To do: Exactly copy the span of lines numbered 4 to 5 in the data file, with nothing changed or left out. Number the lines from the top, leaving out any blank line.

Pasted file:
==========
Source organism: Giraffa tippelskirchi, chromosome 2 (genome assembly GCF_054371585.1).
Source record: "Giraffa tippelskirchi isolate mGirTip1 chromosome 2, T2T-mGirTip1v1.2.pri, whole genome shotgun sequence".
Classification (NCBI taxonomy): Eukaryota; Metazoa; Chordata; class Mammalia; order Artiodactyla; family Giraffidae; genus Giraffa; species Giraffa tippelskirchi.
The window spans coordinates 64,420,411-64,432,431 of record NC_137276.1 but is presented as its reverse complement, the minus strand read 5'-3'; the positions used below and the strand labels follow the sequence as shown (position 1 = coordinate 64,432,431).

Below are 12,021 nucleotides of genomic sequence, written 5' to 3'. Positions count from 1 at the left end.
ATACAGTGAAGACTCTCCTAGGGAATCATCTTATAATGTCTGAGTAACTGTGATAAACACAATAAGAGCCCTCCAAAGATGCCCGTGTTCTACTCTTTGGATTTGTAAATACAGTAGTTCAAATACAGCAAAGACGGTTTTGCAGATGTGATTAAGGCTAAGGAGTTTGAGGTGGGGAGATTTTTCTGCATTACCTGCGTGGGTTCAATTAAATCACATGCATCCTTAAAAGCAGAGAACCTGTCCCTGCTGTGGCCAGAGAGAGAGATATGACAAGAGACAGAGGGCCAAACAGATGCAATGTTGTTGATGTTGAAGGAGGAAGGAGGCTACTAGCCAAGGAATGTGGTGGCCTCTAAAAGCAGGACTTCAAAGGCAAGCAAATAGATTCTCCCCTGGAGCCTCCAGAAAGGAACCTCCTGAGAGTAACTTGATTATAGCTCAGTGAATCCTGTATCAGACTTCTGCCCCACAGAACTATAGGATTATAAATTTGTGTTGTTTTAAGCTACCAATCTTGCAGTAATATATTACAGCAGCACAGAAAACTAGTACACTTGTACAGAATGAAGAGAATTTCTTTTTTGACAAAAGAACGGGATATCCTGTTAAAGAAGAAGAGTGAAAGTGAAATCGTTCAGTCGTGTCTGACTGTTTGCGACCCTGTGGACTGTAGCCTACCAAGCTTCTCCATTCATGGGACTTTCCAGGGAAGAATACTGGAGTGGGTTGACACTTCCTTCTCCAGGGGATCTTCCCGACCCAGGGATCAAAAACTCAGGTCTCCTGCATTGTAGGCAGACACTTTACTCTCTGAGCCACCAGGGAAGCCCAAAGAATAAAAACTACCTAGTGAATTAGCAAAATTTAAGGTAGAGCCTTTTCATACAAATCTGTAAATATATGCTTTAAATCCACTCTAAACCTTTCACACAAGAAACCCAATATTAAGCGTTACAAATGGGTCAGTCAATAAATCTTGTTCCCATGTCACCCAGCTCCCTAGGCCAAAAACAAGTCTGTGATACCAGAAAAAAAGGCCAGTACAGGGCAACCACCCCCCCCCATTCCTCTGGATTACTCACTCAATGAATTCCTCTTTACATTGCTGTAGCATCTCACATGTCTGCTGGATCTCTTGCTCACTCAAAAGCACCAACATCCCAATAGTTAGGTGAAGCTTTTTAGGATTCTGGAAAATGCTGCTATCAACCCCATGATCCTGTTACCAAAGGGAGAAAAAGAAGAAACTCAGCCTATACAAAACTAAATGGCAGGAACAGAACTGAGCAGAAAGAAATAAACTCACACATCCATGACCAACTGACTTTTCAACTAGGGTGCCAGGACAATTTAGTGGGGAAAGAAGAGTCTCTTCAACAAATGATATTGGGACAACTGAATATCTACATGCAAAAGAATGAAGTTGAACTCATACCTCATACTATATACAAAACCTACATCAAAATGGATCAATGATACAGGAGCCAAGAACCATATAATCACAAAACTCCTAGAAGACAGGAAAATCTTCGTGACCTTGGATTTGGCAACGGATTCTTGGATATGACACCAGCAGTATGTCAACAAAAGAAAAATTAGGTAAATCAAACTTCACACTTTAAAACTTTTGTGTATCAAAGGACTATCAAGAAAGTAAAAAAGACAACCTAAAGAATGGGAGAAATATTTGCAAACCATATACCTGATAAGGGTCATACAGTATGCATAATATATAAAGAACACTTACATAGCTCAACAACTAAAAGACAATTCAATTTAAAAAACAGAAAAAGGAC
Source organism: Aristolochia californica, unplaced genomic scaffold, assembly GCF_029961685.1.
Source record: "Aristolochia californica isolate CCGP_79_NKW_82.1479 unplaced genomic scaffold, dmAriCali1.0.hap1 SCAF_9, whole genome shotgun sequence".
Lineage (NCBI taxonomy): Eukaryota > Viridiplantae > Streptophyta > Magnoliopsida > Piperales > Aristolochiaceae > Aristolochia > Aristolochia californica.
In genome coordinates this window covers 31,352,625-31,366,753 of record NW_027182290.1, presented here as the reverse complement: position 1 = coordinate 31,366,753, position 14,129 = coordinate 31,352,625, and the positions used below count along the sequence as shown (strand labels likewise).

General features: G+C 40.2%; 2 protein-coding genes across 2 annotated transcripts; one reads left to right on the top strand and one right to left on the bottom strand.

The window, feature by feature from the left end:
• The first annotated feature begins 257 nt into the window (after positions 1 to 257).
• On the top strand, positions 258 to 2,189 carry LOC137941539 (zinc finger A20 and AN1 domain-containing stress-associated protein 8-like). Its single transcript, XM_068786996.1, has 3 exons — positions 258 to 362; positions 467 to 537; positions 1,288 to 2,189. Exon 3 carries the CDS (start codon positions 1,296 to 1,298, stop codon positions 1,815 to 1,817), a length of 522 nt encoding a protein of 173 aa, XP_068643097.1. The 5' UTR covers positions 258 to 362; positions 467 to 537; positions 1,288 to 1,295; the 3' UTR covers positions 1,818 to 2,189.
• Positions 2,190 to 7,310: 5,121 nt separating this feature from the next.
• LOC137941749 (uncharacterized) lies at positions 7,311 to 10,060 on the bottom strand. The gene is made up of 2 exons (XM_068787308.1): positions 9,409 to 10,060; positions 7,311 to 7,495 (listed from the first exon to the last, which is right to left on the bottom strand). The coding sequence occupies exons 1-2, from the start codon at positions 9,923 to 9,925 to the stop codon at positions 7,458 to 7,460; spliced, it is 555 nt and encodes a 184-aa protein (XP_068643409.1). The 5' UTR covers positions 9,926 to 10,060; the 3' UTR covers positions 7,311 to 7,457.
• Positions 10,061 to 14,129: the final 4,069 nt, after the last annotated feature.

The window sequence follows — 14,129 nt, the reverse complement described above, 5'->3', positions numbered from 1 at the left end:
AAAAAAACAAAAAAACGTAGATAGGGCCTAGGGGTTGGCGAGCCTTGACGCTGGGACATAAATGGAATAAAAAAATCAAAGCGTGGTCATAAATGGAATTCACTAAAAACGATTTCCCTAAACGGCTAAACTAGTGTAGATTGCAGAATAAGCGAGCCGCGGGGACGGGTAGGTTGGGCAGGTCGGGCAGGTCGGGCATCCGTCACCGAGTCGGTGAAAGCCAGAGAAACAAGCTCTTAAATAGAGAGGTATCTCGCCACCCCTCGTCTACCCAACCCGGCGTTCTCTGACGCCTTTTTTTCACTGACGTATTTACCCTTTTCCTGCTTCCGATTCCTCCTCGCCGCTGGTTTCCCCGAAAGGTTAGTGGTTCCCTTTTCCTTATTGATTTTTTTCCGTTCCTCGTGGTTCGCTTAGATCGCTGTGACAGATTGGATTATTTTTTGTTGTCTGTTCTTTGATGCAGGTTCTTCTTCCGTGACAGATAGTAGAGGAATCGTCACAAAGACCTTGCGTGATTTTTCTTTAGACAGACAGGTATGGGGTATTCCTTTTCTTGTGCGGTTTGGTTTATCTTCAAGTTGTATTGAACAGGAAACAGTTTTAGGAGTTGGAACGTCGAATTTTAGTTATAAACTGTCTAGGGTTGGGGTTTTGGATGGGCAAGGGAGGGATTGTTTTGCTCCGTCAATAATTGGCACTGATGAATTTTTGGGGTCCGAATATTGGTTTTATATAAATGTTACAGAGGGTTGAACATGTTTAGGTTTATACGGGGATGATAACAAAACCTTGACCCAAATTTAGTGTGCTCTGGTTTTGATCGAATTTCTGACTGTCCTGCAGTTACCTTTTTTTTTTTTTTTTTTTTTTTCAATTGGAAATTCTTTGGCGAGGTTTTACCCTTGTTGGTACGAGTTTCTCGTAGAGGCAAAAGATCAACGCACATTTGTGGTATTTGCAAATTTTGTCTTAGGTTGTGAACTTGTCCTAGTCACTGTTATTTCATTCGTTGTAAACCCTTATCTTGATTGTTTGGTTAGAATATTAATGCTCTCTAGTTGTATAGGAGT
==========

The window spans coordinates 64,420,411-64,432,431 of record NC_137276.1 but is presented as its reverse complement, the minus strand read 5'-3'; the positions used below and the strand labels follow the sequence as shown (position 1 = coordinate 64,432,431).

Below are 12,021 nucleotides of genomic sequence, written 5' to 3'. Positions count from 1 at the left end.